3. This brings me back to guests AND co-hosts, which is not the WHO but they what and how… WHAT are you talking about in your episode conversations and how are you approaching the content? In order to introduce functional friction, you don’t necessarily need to bring on guests who you fundamentally disagree with, or even co-hosts who are the polar opposite – even the people whom we love the most, have opinions, stories, values, and experiences that may be different from ours and how can you tease those out in conversation in a way that that is enlightening, instructive, engaging for you and your listeners? Allowing guests to simply speak from their most common and comfortable talking points is not usually the best way to get a memorable interview, or even to create the best experience for your guest! Asking a guest something they’ve never been asked before or respectfully challenging them on a point requires more preparation and skill on your part as a host — but it can result in a more nuanced conversation — and we’re not here to be mediocre podcasts hosts, are we?
  4. Who is on your team? You may have a team of folks helping you produce your show — including producers, editors, audio engineers, production assistants, bookers, writers, sound designers, social media pros, marketing… or you may be a team of one managing to DIY the role shebang! But even still your team may include colleagues, advisors, trusted audience members and superfine, mentors, consultants, coaches, or even a peer network. Are you surrounded by people who all hang on your every word, nod their heads, and applaud your every choice? Or do you have people who are willing to call your attention to things you may have overlooked, offer alternative approaches, give you open honest feedback when you request it?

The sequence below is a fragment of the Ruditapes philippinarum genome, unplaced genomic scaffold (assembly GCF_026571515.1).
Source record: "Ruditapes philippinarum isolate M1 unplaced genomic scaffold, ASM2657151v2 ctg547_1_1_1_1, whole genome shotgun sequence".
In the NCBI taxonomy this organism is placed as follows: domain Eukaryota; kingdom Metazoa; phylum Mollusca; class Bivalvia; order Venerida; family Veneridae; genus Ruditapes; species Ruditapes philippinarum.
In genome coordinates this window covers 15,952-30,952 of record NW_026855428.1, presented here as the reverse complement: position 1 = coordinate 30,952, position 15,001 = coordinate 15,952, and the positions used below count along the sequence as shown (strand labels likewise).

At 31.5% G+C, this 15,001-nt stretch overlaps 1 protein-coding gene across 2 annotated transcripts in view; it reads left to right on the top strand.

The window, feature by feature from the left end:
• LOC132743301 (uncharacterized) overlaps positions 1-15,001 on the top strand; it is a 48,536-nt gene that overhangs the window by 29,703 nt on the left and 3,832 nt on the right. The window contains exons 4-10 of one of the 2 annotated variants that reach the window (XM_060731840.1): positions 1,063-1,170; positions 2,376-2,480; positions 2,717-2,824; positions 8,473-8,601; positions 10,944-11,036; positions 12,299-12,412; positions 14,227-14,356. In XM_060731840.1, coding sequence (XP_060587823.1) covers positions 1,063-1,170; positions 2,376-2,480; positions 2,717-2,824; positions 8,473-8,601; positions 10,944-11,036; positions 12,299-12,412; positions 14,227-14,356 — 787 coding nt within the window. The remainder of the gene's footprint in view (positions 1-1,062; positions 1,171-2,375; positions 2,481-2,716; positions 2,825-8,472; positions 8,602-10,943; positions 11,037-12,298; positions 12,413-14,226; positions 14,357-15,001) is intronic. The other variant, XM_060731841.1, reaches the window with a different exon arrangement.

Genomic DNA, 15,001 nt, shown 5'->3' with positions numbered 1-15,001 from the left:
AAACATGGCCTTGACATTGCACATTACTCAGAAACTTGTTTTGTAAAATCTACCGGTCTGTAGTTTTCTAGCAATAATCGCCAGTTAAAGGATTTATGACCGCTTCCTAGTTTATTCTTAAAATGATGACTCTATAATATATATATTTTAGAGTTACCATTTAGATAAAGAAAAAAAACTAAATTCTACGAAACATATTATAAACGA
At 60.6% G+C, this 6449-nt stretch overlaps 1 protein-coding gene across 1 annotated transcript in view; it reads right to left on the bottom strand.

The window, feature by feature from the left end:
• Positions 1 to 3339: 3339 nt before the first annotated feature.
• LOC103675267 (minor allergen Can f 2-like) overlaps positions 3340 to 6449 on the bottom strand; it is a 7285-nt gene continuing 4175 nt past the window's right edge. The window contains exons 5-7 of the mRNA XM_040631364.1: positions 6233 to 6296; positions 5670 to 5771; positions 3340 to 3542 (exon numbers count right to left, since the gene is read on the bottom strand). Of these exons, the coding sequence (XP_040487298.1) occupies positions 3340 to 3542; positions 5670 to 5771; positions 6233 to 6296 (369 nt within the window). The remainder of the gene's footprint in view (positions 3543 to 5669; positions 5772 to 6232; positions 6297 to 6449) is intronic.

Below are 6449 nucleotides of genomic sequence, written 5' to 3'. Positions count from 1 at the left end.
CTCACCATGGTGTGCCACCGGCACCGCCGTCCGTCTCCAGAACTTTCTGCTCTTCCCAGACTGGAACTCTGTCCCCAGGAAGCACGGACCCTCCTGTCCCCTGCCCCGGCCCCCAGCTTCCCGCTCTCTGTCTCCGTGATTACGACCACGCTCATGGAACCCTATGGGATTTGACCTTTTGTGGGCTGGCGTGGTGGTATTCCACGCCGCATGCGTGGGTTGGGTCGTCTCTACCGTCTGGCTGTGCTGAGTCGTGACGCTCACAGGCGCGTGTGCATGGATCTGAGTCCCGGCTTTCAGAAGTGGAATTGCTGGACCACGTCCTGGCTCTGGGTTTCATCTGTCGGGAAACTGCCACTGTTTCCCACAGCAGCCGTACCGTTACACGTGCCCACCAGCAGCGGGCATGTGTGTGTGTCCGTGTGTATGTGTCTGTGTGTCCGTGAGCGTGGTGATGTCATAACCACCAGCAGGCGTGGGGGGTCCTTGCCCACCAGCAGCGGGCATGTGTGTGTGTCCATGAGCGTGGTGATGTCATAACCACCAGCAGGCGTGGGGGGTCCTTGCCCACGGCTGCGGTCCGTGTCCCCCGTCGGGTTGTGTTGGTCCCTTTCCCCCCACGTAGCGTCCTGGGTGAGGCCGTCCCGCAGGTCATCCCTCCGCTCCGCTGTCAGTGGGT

5. Oooh… did you hear that “feedback” word — UGH! This point is the WORST (in fact, can we just strike the word feedback from our dictionary)? Are YOU open to and available for feedback even critique? I know there is a voice in my head right now saying “Noooo… we just want to make what we want to make and be proud of what we accomplished and never show it to anyone less they critique it!” You know that voice – don’t you? This ties into trying new things, inviting different guests, having more challenging conversations, switching up the format, opening new topics on your show, even changing your theme music, or visual brand, or the way you share your content on social. Any change to the status quo introduces friction, and makes us vulnerable to feedback (whether that be explicit or implicit – like a dip in followers) — but ultimately, usually, even if we end up needing to pivot again, the risk ends up being worth it.

So to tie this all back together… where and how can you insert friction into your show, into your process, into your conversations, that makes space for growth, for compelling content, for nuance, for critical thinking, and even… for clearer more confident self-expression?

I’d love to hear your thoughts! Email me, andrea, DM me or comment on this episode’s thread on Instagram @thecreativeimpostor, leave it in a review at — or join me in the Podcast Envy Pro Pod

Peace, love, and podcasting!

P.S. Check out my full conversation with Pam on The Creative Impostor!

Connect with Pam


Café con Pam


PowerSisters Method

Mentioned In This Episode

Podcast Envy episode 66 w/ Pam Covarrubias

The Creative Impostor episode 125 with Pam

Saving Elephants podcast with Josh Lewis episode 74

Saving Elephants podcast with Josh Lewis episode 75

Connect with me

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LinkedIn: @andreaklunder (I only accept connections from people I actually know, so include a message to say you’re a Podcast Envy listener.)